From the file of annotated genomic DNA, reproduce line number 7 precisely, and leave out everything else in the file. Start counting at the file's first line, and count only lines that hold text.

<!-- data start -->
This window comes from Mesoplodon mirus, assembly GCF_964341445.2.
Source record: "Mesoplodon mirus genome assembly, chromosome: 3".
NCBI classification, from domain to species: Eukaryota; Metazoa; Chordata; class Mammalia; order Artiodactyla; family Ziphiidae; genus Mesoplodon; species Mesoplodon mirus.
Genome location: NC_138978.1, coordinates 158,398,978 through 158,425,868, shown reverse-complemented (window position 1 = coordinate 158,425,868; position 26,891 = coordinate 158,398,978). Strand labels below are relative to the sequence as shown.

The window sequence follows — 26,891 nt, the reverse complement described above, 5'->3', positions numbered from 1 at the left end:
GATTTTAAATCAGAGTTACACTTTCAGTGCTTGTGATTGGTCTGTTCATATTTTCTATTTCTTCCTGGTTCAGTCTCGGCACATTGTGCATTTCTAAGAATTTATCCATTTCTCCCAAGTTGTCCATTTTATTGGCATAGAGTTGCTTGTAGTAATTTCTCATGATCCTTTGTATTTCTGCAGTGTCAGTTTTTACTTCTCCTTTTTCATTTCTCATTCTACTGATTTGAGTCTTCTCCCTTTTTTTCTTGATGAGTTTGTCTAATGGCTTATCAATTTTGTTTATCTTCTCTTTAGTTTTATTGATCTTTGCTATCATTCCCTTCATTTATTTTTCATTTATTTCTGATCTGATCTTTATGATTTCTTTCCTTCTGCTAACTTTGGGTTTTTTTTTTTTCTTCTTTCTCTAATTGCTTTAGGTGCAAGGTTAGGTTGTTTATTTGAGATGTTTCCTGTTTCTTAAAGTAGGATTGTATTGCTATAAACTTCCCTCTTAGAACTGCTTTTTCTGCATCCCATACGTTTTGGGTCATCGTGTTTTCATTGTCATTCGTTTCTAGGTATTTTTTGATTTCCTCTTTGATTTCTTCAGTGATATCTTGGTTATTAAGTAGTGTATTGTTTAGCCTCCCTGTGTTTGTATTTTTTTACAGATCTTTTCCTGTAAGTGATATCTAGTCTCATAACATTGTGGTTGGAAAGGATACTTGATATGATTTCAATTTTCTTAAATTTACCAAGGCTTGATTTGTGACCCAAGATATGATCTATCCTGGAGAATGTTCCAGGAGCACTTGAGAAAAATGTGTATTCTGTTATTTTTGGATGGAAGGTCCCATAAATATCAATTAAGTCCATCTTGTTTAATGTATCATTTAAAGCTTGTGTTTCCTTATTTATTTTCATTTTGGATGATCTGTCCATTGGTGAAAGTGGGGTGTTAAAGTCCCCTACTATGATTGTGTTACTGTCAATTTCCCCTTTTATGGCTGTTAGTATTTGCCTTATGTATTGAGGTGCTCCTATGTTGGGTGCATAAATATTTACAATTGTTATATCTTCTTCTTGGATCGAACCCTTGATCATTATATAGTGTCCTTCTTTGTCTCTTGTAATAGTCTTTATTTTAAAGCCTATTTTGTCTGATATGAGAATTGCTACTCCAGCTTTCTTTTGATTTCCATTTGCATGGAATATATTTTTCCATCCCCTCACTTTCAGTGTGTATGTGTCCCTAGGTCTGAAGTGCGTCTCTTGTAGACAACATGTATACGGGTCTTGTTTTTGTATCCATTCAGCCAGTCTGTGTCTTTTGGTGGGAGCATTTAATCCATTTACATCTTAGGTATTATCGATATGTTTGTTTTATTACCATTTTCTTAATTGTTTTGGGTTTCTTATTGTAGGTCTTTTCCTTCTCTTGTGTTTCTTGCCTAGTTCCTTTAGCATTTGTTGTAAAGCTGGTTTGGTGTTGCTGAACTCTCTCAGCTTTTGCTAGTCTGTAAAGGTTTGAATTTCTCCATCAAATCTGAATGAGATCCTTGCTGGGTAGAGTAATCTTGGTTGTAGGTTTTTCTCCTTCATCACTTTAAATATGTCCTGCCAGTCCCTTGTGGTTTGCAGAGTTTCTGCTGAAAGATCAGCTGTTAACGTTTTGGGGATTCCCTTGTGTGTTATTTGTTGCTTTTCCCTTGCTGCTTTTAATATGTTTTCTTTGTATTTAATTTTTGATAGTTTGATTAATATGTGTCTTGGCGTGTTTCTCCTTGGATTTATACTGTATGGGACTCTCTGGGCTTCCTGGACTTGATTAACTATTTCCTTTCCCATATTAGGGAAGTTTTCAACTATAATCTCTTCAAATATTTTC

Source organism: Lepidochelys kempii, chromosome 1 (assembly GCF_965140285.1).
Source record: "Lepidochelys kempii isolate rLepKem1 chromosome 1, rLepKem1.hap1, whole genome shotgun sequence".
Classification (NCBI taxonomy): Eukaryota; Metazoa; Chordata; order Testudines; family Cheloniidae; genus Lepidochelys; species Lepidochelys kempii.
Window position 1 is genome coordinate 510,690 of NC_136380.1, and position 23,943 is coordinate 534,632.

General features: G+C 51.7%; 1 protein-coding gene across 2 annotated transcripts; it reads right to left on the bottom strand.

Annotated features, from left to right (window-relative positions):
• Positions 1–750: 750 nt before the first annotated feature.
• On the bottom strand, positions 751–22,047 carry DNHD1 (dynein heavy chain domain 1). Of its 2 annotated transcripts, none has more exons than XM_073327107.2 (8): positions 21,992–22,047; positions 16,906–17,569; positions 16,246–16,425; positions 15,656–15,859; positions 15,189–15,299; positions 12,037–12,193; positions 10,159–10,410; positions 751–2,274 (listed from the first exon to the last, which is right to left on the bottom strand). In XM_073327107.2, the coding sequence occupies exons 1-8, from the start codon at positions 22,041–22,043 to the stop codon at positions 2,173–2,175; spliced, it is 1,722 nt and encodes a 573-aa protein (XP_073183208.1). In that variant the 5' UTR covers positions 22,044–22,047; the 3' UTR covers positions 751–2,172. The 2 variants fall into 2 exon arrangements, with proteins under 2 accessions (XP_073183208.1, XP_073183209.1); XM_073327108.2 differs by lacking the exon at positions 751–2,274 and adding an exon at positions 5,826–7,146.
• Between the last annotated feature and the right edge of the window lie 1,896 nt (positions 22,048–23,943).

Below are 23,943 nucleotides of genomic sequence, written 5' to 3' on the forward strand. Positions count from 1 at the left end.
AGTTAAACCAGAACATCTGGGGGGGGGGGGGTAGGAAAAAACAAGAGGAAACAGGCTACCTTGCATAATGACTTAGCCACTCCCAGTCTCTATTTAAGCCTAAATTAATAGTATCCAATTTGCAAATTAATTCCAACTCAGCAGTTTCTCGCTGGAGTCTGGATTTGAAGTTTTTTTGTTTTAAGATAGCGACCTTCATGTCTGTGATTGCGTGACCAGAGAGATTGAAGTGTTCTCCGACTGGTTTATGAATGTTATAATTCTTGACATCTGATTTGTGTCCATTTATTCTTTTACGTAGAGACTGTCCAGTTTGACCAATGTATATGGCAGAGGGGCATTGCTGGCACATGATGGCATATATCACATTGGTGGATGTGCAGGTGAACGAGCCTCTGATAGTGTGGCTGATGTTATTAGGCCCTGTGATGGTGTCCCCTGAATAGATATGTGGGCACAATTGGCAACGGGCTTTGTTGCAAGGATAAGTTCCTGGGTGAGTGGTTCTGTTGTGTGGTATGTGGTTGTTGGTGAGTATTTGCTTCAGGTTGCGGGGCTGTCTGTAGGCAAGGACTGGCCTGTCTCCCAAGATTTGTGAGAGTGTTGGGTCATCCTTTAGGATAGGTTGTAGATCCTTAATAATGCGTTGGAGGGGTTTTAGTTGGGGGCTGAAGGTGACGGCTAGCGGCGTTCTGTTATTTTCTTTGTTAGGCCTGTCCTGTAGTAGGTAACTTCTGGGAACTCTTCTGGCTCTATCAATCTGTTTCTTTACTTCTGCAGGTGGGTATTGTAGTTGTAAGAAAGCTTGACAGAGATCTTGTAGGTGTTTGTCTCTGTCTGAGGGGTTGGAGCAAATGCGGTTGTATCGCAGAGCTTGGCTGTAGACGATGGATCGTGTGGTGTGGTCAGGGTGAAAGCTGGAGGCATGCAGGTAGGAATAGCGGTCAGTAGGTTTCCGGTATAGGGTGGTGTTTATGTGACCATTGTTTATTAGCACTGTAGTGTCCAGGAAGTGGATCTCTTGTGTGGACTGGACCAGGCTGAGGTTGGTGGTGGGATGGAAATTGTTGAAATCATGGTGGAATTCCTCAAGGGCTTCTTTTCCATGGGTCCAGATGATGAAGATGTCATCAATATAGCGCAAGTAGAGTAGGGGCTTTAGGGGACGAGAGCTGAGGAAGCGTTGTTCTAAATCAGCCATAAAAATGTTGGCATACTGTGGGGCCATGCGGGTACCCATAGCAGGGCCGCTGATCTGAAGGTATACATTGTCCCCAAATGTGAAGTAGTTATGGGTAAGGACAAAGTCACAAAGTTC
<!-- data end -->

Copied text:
Source organism: Lepidochelys kempii, chromosome 1 (assembly GCF_965140285.1).